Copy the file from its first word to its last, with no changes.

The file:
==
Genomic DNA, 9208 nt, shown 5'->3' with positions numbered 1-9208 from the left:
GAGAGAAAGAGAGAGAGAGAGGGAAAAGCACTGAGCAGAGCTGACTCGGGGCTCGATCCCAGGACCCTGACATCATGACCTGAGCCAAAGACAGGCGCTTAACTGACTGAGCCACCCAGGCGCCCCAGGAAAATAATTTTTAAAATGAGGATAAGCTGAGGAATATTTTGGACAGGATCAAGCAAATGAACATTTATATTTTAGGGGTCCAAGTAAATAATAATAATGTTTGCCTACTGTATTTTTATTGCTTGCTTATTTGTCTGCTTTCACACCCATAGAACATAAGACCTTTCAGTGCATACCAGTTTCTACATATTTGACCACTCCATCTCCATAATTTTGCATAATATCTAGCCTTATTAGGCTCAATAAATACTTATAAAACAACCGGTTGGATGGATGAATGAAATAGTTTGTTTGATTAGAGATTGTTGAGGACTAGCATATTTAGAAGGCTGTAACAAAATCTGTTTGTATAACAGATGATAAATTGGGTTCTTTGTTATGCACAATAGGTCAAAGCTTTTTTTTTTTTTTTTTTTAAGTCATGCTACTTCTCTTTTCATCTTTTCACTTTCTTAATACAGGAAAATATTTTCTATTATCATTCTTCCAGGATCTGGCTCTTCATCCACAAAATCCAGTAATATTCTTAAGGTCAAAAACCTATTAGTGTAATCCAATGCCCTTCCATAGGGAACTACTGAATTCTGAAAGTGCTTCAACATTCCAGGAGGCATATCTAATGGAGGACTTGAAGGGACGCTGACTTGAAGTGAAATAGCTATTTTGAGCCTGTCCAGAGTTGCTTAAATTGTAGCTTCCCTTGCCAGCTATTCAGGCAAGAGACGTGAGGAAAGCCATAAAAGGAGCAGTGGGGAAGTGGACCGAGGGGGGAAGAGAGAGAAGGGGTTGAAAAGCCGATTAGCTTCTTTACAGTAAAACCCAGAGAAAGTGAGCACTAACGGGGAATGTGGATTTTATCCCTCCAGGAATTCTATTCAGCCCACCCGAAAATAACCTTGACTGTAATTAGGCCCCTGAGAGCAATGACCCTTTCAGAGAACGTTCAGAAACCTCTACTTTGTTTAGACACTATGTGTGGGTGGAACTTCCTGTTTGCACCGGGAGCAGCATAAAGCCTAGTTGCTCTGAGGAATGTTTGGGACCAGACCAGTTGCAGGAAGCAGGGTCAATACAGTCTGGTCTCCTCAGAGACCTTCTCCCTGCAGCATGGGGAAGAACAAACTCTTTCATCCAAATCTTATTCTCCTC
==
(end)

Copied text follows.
Genomic DNA, 9208 nt, shown 5'->3' with positions numbered 1-9208 from the left:
GAGAGAAAGAGAGAGAGAGAGGGAAAAGCACTGAGCAGAGCTGACTCGGGGCTCGATCCCAGGACCCTGACATCATGACCTGAGCCAAAGACAGGCGCTTAACTGACTGAGCCACCCAGGCGCCCCAGGAAAATAATTTTTAAAATGAGGATAAGCTGAGGAATATTTTGGACAGGATCAAGCAAATGAACATTTATATTTTAGGGGTCCAAGTAAATAATAATAATGTTTGCCTACTGTATTTTTATTGCTTGCTTATTTGTCTGCTTTCACACCCATAGAACATAAGACCTTTCAGTGCATACCAGTTTCTACATATTTGACCACTCCATCTCCATAATTTTGCATAATATCTAGCCTTATTAGGCTCAATAAATACTTATAAAACAACCGGTTGGATGGATGAATGAAATAGTTTGTTTGATTAGAGATTGTTGAGGACTAGCATATTTAGAAGGCTGTAACAAAATCTGTTTGTATAACAGATGATAAATTGGGTTCTTTGTTATGCACAATAGGTCAAAGCTTTTTTTTTTTTTTTTTTTAAGTCATGCTACTTCTCTTTTCATCTTTTCACTTTCTTAATACAGGAAAATATTTTCTATTATCATTCTTCCAGGATCTGGCTCTTCATCCACAAAATCCAGTAATATTCTTAAGGTCAAAAACCTATTAGTGTAATCCAATGCCCTTCCATAGGGAACTACTGAATTCTGAAAGTGCTTCAACATTCCAGGAGGCATATCTAATGGAGGACTTGAAGGGACGCTGACTTGAAGTGAAATAGCTATTTTGAGCCTGTCCAGAGTTGCTTAAATTGTAGCTTCCCTTGCCAGCTATTCAGGCAAGAGACGTGAGGAAAGCCATAAAAGGAGCAGTGGGGAAGTGGACCGAGGGGGGAAGAGAGAGAAGGGGTTGAAAAGCCGATTAGCTTCTTTACAGTAAAACCCAGAGAAAGTGAGCACTAACGGGGAATGTGGATTTTATCCCTCCAGGAATTCTATTCAGCCCACCCGAAAATAACCTTGACTGTAATTAGGCCCCTGAGAGCAATGACCCTTTCAGAGAACGTTCAGAAACCTCTACTTTGTTTAGACACTATGTGTGGGTGGAACTTCCTGTTTGCACCGGGAGCAGCATAAAGCCTAGTTGCTCTGAGGAATGTTTGGGACCAGACCAGTTGCAGGAAGCAGGGTCAATACAGTCTGGTCTCCTCAGAGACCTTCTCCCTGCAGCATGGGGAAGAACAAACTCTTTCATCCAAATCTTATTCTCCTC